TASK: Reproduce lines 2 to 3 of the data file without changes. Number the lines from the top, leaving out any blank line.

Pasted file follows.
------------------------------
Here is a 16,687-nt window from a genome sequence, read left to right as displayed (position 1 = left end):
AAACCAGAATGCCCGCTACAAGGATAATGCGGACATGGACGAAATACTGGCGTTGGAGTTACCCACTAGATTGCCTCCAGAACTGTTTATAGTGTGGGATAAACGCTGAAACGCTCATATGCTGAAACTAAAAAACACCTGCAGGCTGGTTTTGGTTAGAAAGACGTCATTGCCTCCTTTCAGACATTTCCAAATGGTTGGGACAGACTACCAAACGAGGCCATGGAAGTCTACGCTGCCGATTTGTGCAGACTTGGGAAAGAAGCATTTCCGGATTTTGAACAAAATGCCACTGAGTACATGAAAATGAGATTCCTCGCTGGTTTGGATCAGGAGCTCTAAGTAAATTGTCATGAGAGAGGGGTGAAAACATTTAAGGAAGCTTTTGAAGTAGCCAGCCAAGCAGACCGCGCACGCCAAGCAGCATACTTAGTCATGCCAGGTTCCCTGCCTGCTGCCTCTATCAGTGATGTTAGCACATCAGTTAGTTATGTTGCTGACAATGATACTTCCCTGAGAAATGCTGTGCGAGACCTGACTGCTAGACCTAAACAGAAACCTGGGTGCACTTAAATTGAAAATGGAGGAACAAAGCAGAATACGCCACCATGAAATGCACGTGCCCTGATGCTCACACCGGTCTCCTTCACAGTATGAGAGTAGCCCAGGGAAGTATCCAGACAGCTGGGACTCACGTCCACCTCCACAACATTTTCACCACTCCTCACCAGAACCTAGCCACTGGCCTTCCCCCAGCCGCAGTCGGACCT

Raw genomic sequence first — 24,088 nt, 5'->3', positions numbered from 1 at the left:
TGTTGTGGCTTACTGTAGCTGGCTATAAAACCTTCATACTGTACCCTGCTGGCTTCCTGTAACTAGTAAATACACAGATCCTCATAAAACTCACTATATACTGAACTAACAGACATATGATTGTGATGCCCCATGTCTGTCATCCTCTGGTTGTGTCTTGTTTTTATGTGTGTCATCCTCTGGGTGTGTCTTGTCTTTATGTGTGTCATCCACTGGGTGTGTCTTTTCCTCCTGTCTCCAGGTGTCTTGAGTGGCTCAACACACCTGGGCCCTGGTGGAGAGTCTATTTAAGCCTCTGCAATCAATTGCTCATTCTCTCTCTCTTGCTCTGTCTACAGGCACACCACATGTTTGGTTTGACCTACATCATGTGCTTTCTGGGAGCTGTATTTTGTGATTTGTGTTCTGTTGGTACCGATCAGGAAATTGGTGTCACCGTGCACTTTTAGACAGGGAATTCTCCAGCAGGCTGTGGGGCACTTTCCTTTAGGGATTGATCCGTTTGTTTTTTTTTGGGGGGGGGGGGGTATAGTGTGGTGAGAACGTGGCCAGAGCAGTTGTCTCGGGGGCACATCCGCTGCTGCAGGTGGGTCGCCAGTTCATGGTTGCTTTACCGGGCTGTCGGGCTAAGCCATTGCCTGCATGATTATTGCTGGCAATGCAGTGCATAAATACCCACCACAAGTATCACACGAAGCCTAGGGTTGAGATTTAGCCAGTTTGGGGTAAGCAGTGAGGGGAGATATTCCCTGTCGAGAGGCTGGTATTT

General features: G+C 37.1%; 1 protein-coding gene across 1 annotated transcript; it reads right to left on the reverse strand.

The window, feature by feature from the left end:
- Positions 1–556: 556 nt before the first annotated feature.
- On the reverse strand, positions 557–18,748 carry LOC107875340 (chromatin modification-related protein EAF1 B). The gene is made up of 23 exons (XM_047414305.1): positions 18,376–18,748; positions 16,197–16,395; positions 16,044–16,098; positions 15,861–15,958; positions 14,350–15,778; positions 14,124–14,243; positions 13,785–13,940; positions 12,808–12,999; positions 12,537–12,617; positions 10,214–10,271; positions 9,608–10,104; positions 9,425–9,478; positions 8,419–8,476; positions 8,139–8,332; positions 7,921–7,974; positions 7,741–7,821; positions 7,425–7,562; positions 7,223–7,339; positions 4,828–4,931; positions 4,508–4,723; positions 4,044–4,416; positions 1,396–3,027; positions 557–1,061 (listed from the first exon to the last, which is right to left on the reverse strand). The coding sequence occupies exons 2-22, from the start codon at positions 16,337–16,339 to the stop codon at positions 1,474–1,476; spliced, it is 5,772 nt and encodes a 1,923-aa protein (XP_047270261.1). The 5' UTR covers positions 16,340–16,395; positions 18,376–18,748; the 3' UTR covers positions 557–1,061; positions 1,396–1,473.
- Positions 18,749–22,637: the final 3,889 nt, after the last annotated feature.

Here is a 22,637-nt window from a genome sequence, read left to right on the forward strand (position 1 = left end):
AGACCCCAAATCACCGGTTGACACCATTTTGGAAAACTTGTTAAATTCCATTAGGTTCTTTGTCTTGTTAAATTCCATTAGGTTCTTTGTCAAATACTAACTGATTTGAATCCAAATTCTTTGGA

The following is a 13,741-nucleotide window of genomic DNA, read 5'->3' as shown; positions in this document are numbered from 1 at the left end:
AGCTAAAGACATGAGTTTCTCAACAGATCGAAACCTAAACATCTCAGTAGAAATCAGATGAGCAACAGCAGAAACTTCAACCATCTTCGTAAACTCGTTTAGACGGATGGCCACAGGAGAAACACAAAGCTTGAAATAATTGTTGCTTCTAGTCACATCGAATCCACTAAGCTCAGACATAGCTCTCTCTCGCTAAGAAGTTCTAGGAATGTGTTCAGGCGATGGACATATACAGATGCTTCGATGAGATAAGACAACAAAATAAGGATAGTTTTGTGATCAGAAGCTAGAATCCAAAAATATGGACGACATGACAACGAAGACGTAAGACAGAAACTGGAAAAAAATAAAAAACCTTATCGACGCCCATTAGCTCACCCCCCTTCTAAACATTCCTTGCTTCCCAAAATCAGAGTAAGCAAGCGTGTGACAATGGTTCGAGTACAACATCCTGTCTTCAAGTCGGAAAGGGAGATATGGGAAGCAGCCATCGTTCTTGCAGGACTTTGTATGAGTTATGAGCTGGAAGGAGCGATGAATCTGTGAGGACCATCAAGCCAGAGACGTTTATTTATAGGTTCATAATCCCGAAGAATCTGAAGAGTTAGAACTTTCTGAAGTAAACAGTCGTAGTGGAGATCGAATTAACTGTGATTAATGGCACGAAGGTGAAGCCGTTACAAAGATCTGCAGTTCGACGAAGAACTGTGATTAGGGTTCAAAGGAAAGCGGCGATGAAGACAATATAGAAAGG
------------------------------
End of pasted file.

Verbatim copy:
AAACCAGAATGCCCGCTACAAGGATAATGCGGACATGGACGAAATACTGGCGTTGGAGTTACCCACTAGATTGCCTCCAGAACTGTTTATAGTGTGGGATAAACGCTGAAACGCTCATATGCTGAAACTAAAAAACACCTGCAGGCTGGTTTTGGTTAGAAAGACGTCATTGCCTCCTTTCAGACATTTCCAAATGGTTGGGACAGACTACCAAACGAGGCCATGGAAGTCTACGCTGCCGATTTGTGCAGACTTGGGAAAGAAGCATTTCCGGATTTTGAACAAAATGCCACTGAGTACATGAAAATGAGATTCCTCGCTGGTTTGGATCAGGAGCTCTAAGTAAATTGTCATGAGAGAGGGGTGAAAACATTTAAGGAAGCTTTTGAAGTAGCCAGCCAAGCAGACCGCGCACGCCAAGCAGCATACTTAGTCATGCCAGGTTCCCTGCCTGCTGCCTCTATCAGTGATGTTAGCACATCAGTTAGTTATGTTGCTGACAATGATACTTCCCTGAGAAATGCTGTGCGAGACCTGACTGCTAGACCTAAACAGAAACCTGGGTGCACTTAAATTGAAAATGGAGGAACAAAGCAGAATACGCCACCATGAAATGCACGTGCCCTGATGCTCACACCGGTCTCCTTCACAGTATGAGAGTAGCCCAGGGAAGTATCCAGACAGCTGGGACTCACGTCCACCTCCACAACATTTTCACCACTCCTCACCAGAACCTAGCCACTGGCCTTCCCCCAGCCGCAGTCGGACCT

Raw genomic sequence first — 24,088 nt, 5'->3', positions numbered from 1 at the left: